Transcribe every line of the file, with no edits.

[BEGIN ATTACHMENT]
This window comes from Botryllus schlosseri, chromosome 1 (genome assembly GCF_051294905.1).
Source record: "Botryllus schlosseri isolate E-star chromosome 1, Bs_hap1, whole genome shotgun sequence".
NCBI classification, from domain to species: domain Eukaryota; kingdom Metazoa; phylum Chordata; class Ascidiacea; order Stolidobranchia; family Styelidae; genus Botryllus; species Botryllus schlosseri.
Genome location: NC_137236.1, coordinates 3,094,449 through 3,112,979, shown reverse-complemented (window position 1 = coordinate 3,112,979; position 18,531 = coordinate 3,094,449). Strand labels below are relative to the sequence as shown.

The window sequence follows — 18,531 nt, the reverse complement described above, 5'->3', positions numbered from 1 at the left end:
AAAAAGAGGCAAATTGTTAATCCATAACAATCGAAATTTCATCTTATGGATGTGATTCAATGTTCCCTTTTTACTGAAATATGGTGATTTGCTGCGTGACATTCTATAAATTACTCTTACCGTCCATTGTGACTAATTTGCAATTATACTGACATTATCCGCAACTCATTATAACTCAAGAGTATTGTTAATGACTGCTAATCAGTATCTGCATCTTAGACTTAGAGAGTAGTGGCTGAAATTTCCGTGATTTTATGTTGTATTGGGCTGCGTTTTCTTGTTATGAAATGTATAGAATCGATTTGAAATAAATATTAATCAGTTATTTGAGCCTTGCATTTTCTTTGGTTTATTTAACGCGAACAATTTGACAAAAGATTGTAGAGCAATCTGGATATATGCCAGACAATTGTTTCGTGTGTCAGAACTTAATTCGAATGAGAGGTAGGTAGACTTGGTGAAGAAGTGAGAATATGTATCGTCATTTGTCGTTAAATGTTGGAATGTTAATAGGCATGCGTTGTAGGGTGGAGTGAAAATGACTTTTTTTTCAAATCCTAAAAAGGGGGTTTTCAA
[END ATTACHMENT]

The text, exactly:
This window comes from Botryllus schlosseri, chromosome 1 (genome assembly GCF_051294905.1).
Source record: "Botryllus schlosseri isolate E-star chromosome 1, Bs_hap1, whole genome shotgun sequence".
NCBI classification, from domain to species: domain Eukaryota; kingdom Metazoa; phylum Chordata; class Ascidiacea; order Stolidobranchia; family Styelidae; genus Botryllus; species Botryllus schlosseri.
Genome location: NC_137236.1, coordinates 3,094,449 through 3,112,979, shown reverse-complemented (window position 1 = coordinate 3,112,979; position 18,531 = coordinate 3,094,449). Strand labels below are relative to the sequence as shown.

The window sequence follows — 18,531 nt, the reverse complement described above, 5'->3', positions numbered from 1 at the left end:
AAAAAGAGGCAAATTGTTAATCCATAACAATCGAAATTTCATCTTATGGATGTGATTCAATGTTCCCTTTTTACTGAAATATGGTGATTTGCTGCGTGACATTCTATAAATTACTCTTACCGTCCATTGTGACTAATTTGCAATTATACTGACATTATCCGCAACTCATTATAACTCAAGAGTATTGTTAATGACTGCTAATCAGTATCTGCATCTTAGACTTAGAGAGTAGTGGCTGAAATTTCCGTGATTTTATGTTGTATTGGGCTGCGTTTTCTTGTTATGAAATGTATAGAATCGATTTGAAATAAATATTAATCAGTTATTTGAGCCTTGCATTTTCTTTGGTTTATTTAACGCGAACAATTTGACAAAAGATTGTAGAGCAATCTGGATATATGCCAGACAATTGTTTCGTGTGTCAGAACTTAATTCGAATGAGAGGTAGGTAGACTTGGTGAAGAAGTGAGAATATGTATCGTCATTTGTCGTTAAATGTTGGAATGTTAATAGGCATGCGTTGTAGGGTGGAGTGAAAATGACTTTTTTTTCAAATCCTAAAAAGGGGGTTTTCAA